Ego, Id, and Superego
“The poor ego has a still harder time of it; it has to serve three harsh masters, and it has to do its best to reconcile the claims and demands of all three… The three tyrants are the external world, the superego, and the id.” That quote was said by the physiologist Sigmund Freud. Freud developed a system of classifying individual’s mental life. The system is id, ego, and superego. In the novel Lord of the Flies by William Golding, id, ego, and superego are used to deepen the audience’s outlook on the main characters. Ralph represented ego, which could be compared to being human. Jack represented id, which symbolized evil. Finally, Simon represented superego, which can be compared to an angel.
Ralph represented ego, which was a self serving person who had flaws. Ralph was self centered because all he cared about was being rescued, “we want to be rescued; and of course we shall be rescued.” (37). That quote demonstrated Ralph’s focus on being rescued. Ralph tried to obtain order by having the conch, and being a leader to the other boys. Ralph’s human flaws surfaced when he made fun of Piggy, and when he joined Jack in acting out the killing of the pig, eventually killing Simon. “‘That was Simon.’ ‘You said that before.’ ‘Piggy.’ ‘Uh?’ ‘That was murder.’” (156). That quote showed that Ralph knew what he did was very wrong, and he felt guilty. Ralph’s human qualities became very translucent.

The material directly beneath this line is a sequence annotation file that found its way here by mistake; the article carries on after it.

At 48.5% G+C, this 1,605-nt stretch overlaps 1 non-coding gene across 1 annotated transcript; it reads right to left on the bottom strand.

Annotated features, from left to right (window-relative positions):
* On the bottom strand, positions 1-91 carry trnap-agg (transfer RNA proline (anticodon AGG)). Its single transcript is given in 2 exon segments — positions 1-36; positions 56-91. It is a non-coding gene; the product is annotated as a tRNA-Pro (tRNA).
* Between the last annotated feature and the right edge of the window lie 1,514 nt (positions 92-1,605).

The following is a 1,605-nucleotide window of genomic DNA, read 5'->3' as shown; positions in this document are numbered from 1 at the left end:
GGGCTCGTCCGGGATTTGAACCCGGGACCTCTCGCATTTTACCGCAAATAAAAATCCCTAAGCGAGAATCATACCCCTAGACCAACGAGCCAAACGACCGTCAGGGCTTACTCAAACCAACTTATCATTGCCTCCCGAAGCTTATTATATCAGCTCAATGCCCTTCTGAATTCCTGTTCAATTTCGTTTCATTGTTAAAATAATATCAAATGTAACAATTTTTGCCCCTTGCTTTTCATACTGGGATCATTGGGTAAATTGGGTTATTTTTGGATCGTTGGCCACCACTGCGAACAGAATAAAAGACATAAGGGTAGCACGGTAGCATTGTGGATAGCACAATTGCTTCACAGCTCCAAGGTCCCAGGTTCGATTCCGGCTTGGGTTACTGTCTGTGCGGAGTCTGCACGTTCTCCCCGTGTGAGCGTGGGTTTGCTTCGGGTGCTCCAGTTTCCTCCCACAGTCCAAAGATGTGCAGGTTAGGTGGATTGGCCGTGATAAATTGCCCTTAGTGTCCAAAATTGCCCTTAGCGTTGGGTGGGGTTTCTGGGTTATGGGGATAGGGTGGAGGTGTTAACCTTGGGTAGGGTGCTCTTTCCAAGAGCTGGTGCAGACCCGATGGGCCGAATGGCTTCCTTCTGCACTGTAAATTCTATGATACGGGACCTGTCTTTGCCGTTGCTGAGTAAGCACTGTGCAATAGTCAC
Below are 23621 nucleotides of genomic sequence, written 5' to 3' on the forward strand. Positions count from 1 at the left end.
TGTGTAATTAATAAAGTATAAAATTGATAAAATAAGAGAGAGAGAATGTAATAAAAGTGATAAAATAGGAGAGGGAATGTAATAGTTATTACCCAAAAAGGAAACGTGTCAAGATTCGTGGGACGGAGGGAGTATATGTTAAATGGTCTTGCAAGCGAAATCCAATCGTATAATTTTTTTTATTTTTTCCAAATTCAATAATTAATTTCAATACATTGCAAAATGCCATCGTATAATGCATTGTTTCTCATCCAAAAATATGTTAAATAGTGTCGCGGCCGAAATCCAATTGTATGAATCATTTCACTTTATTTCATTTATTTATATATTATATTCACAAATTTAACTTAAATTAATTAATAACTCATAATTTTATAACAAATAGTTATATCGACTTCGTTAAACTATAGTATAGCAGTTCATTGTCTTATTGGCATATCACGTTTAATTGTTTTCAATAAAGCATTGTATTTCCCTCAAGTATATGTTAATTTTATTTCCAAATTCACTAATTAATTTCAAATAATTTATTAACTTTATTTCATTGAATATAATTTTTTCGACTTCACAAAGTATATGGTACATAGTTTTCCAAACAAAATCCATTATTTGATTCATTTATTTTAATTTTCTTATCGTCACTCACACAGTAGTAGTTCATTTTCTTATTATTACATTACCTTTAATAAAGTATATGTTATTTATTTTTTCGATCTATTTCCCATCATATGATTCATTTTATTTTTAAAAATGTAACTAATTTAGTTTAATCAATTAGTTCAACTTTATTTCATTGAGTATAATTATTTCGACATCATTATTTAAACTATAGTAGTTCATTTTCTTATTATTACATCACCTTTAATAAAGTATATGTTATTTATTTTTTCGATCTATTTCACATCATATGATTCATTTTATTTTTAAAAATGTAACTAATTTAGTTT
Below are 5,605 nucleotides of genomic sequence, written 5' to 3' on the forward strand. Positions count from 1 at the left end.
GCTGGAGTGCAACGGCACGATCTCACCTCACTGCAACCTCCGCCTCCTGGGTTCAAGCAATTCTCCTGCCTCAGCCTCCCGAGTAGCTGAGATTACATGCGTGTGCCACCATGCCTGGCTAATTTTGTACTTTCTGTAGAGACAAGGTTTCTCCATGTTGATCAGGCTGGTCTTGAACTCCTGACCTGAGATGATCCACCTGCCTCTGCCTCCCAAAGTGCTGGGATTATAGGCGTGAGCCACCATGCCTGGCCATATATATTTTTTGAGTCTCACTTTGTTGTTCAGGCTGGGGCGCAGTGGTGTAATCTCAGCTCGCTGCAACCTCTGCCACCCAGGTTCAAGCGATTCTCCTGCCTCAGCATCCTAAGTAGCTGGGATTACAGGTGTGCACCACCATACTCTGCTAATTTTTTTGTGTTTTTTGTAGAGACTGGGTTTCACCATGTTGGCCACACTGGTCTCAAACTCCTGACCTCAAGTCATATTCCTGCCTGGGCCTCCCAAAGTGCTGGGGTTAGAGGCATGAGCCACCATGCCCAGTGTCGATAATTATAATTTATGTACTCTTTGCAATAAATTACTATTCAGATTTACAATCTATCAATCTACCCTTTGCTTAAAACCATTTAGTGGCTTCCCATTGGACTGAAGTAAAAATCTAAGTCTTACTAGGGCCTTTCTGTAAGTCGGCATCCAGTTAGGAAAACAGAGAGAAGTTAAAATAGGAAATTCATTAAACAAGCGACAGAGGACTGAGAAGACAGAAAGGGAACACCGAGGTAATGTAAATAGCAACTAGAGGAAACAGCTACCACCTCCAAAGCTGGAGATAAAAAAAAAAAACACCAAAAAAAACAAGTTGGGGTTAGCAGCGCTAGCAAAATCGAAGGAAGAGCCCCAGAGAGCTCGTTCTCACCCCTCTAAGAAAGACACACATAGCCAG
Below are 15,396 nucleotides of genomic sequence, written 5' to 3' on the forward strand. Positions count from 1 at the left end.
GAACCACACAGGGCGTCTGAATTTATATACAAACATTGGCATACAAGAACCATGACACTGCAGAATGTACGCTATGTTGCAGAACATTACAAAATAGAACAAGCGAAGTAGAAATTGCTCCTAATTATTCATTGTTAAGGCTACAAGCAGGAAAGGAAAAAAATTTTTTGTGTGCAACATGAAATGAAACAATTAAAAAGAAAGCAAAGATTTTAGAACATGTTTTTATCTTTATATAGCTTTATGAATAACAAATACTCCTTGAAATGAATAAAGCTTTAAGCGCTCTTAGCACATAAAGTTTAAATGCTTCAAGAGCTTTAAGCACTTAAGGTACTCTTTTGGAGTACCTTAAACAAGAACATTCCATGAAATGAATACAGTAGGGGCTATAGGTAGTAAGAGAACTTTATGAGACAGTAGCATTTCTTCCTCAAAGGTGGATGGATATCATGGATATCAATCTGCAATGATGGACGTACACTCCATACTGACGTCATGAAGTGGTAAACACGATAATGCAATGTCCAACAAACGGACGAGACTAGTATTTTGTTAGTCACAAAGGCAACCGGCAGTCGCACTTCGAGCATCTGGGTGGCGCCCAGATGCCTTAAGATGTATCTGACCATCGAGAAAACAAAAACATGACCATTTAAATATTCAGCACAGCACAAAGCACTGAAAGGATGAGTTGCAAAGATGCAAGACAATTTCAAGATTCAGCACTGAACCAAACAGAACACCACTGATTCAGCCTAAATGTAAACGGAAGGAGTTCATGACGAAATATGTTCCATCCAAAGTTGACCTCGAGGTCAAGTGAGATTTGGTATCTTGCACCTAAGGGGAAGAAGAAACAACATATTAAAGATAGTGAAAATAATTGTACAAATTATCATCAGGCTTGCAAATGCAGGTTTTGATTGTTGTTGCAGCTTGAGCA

Id is best matched up to Jack Merridew because he would seek adventure, and look for personal pleasure. Jack represented evil from the beginning because of the way he took Piggy’s glasses and his cruelty to the little kids by yelling at them. “He tried to convey the compulsion to track down and kill that was swallowing him up.” (51). That quote demonstrated how Jack had transformed into a savage killer who didn’t care about being rescued. “The forest near them burst into uproar. Demoniac figures with faces of white and red and green rushed out...
Please join StudyMode to read the full document